Tigers debate who’s ‘Hit King,’ Rose or Ichiro?
Detroit — The Hit King has arrived at Comerica Park. Or, has he?
Well, that depends who you ask these days.
Ichiro Suzuki this month picked up his 4,257th career hit — including 1,278 from his time in Japan — to pass Pete Rose on the leaderboard. Of course, Rose remains the recognized hits leader by Major League Baseball, which is about all it recognizes of Rose these days.
Ichiro, meanwhile, is at 4,262 hits overall, including 2,984 in 16 major league seasons.
Ichiro, having a heck of a renaissance at age 42 with a .336/.412/.377 slash line, was to lead off for the Miami Marlins on Tuesday night at Comerica Park, as he continues his march toward 3,000 hits in the States.
“We’re trying to keep him 16 away (from 3,000) when he leaves here,” Tigers catcher James McCann said, smiling.
Rose came out recently strongly shooting down the notion that Ichiro is the Hit King.
What else would you expect from Rose, who never met a microphone he didn’t like?
The Tigers aren’t sure how to break it down.
“You could make that argument, for sure. He’s been a tremendous hitter for a long time in two countries,” manager Brad Ausmus said.
“I’ll tell you this, when he came over to the United States, he immediately was one of the best players in Major League Baseball. He was an impact player from the first day he stepped on a baseball field in the United States. Whether he’s the hit king or not, that’s not really my place to decide.”
Ichiro joined the Seattle Mariners in 2001, at age 27. His first season he was American League rookie of the year and Most Valuable Player — the only player to do that other than Boston’s Fred Lynn in 1975, as Ausmus, a Red Sox fan growing up, noted to the media.
“Ummm, I say you gotta put them in different categories,” Tigers catcher James McCann said of Ichiro and Rose. “One, they played different eras, so what Pete Rose did when he played was incredible and what Ichiro has done in his era is incredible. I don’t think you can take away either of their successes.
“Regardless of how you count hits, the pitcher’s still throwing a ball that’s small over the plate and you’ve gotta hit a round ball with a round bat and you’ve gotta hit it squarely. The number of times they’ve done it successfully, that’s impressive.”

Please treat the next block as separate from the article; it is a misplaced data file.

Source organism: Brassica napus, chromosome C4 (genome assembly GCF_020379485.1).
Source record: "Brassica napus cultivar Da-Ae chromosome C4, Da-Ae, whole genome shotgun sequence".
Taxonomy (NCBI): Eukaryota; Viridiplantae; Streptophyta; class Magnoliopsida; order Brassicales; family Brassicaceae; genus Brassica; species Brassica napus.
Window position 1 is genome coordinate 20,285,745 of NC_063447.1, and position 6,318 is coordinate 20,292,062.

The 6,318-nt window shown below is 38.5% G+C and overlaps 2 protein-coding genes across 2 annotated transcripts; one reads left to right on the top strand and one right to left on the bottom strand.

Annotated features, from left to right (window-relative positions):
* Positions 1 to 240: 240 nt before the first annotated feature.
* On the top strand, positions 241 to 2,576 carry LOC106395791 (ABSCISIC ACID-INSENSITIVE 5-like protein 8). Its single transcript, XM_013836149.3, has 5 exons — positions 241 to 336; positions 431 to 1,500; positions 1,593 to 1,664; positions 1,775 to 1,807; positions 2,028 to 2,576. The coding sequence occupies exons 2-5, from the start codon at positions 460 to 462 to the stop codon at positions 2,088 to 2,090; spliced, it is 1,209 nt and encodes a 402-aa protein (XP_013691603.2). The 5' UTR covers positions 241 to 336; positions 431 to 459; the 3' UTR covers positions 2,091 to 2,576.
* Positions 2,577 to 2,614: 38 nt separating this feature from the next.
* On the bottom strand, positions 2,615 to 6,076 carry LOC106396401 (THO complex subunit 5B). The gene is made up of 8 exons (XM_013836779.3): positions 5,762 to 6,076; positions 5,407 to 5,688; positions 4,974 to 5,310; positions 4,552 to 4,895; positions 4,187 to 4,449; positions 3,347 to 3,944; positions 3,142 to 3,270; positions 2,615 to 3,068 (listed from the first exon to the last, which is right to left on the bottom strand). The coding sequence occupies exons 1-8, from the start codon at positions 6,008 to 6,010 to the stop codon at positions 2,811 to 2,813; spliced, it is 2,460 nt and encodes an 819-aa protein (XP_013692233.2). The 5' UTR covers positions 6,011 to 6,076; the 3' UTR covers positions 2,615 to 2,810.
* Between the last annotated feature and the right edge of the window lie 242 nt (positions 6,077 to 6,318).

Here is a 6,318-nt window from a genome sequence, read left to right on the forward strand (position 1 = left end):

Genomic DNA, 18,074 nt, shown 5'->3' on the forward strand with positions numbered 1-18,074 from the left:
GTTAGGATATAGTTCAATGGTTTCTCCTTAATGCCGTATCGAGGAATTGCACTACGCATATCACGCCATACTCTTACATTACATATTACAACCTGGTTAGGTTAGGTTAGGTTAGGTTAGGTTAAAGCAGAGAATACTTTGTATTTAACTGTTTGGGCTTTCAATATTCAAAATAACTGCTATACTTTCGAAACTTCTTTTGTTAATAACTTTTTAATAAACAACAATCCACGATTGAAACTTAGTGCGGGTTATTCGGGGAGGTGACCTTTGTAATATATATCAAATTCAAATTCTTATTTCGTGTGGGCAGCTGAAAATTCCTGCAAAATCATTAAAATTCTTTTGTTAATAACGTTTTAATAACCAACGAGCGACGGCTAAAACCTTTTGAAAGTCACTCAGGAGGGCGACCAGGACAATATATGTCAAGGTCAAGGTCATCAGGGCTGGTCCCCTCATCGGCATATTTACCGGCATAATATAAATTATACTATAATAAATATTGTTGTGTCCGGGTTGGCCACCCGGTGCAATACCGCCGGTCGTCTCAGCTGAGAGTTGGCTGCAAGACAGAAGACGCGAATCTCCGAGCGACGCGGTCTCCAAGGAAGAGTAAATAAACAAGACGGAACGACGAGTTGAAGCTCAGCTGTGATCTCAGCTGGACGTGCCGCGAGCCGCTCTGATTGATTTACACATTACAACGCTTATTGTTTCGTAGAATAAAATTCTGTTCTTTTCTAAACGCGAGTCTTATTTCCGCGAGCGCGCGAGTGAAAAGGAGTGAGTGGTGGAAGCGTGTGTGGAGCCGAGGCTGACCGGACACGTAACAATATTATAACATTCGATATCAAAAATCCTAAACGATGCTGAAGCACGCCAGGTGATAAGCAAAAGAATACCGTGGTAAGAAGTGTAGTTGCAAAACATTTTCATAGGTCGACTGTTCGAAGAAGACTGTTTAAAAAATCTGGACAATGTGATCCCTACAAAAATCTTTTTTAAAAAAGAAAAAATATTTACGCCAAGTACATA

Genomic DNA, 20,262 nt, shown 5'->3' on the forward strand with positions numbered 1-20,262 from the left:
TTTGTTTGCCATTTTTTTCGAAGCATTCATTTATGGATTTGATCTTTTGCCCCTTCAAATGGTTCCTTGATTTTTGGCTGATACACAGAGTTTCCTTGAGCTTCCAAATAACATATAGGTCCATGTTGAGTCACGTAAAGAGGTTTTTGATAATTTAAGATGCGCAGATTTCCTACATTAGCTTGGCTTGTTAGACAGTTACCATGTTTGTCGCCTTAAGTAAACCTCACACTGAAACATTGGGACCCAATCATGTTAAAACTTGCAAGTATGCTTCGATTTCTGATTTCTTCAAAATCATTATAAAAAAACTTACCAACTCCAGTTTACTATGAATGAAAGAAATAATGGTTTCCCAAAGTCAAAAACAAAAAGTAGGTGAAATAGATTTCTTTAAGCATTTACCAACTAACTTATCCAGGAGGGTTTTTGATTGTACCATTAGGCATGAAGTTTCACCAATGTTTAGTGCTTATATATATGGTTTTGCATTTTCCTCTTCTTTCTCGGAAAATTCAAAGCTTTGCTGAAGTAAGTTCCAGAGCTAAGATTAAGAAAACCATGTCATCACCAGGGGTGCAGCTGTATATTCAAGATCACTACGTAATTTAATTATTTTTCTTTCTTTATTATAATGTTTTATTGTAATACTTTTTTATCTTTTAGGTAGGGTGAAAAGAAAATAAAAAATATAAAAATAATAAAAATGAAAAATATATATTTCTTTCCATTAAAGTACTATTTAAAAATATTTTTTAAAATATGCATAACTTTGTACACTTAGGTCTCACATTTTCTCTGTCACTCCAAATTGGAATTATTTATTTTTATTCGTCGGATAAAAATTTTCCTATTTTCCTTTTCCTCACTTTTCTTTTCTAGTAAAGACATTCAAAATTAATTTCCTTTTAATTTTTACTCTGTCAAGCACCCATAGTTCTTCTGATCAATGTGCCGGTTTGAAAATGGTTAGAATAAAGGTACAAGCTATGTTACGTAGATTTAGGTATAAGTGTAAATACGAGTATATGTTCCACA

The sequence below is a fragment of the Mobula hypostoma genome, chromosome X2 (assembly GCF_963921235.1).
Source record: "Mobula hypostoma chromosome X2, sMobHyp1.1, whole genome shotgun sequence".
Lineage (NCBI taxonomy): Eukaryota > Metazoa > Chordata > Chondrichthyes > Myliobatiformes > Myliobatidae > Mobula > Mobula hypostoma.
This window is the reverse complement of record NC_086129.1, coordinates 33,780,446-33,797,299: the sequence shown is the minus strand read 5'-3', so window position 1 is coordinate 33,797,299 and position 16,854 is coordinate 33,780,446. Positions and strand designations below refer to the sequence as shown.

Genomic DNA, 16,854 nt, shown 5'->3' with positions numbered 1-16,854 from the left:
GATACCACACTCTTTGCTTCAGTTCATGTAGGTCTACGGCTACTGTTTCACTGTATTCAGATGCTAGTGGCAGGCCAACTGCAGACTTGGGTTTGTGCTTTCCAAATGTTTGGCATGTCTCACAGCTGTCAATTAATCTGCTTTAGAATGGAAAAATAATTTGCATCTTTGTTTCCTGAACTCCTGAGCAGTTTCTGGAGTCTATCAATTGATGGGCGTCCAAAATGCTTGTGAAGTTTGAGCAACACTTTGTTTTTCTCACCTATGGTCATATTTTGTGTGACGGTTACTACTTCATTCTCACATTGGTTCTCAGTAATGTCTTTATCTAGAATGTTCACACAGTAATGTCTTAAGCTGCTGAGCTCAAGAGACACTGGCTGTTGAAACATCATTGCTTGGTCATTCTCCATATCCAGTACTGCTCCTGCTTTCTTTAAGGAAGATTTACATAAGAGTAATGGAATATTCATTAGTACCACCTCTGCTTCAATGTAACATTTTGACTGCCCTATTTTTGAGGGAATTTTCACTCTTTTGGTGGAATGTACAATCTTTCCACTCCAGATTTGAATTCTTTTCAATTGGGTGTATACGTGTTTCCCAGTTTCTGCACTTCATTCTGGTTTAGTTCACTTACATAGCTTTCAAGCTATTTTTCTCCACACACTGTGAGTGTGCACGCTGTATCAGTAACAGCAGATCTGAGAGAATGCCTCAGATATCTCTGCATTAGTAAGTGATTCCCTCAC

Ichiro was a Gold Glove winner and an All-Star in each of his first 10 seasons in the majors, topping 200 hits each time.
He hasn’t been a Gold Glove winner or an All-Star since, including two-plus seasons with the New York Yankees and the last two with the Marlins. But he’s found the fountain of youth this season, a big reason the Marlins entered Tuesday at 41-35, despite losing standout second baseman Dee Gordon to a PED suspension.
“It’s amazing to see that,” Ichiro’s new hitting coach, Barry Bonds, said of his late-career revival. “It’s unbelievable. I just love it.”
Bonds said Ichiro’s baseball IQ is off the charts.
Ausmus agreed, and said that’s the key to being successful into your 40s.
“He’s passed me. I stopped playing when I was 41,” Ausmus said. “You end up using your brains a lot more than your physical ability (when you’re older).
“He’s got a lot of information in his head that he can use to his advantage, a lot of experience.”
Suzuki always was a favorite of late Tigers broadcaster Ernie Harwell, who was in awe of the Japanese star’s skill set. He could run like blazes, throw darts from the outfield, and seemingly do it all.
Yes, do it all. McCann even called Ichiro a “five-tool talent,” even though one of the tools is power, and Ichiro only has 113 homers States-side. (Rose had 135.)
McCann, who had family in Seattle and saw a lot of Mariners games growing up, said that’s deceiving, however.
“In game, he just makes contact so well, but then in batting practice he can put on the best home-run shows of anyone,” McCann said. “A guy that you look at as sometimes a slap hitter, a guy that’s gonna take his singles, take his singles, watch how far he hits the ball in batting practice.
“That’s pretty incredible.”